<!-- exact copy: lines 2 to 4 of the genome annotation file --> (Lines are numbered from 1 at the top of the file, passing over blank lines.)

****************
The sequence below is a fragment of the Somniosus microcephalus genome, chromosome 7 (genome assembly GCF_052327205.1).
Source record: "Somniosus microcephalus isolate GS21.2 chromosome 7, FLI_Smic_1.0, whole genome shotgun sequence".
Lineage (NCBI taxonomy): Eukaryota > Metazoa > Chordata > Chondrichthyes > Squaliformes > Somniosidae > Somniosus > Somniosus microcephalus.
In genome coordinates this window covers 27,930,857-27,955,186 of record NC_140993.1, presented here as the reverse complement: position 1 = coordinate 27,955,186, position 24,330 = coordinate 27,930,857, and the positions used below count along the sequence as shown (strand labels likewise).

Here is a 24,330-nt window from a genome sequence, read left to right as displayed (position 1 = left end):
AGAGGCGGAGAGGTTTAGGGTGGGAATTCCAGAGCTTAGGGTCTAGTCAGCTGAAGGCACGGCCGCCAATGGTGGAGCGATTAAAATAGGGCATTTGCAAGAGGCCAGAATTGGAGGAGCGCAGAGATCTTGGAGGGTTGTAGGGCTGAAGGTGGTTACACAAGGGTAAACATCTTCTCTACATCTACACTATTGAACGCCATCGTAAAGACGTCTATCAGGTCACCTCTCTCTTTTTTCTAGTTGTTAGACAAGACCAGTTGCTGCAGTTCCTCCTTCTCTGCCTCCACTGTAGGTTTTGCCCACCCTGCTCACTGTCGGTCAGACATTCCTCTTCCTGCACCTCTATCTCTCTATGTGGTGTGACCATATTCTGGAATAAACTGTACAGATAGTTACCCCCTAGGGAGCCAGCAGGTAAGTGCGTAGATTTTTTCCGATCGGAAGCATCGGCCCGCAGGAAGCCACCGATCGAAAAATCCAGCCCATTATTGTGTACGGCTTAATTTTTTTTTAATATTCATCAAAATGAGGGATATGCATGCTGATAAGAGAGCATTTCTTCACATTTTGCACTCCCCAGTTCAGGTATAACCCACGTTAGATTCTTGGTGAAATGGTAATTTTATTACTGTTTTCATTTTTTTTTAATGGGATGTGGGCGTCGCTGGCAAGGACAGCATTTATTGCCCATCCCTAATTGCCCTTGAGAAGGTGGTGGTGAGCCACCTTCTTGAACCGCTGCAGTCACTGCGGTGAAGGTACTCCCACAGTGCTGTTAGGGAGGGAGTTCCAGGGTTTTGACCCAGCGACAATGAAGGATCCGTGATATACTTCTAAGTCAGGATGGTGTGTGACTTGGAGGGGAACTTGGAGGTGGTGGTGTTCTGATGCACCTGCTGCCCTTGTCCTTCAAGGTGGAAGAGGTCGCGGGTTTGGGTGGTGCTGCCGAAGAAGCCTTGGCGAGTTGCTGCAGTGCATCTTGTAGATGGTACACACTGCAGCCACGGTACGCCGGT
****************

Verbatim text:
Source record: "Somniosus microcephalus isolate GS21.2 chromosome 7, FLI_Smic_1.0, whole genome shotgun sequence".
Lineage (NCBI taxonomy): Eukaryota > Metazoa > Chordata > Chondrichthyes > Squaliformes > Somniosidae > Somniosus > Somniosus microcephalus.
In genome coordinates this window covers 27,930,857-27,955,186 of record NC_140993.1, presented here as the reverse complement: position 1 = coordinate 27,955,186, position 24,330 = coordinate 27,930,857, and the positions used below count along the sequence as shown (strand labels likewise).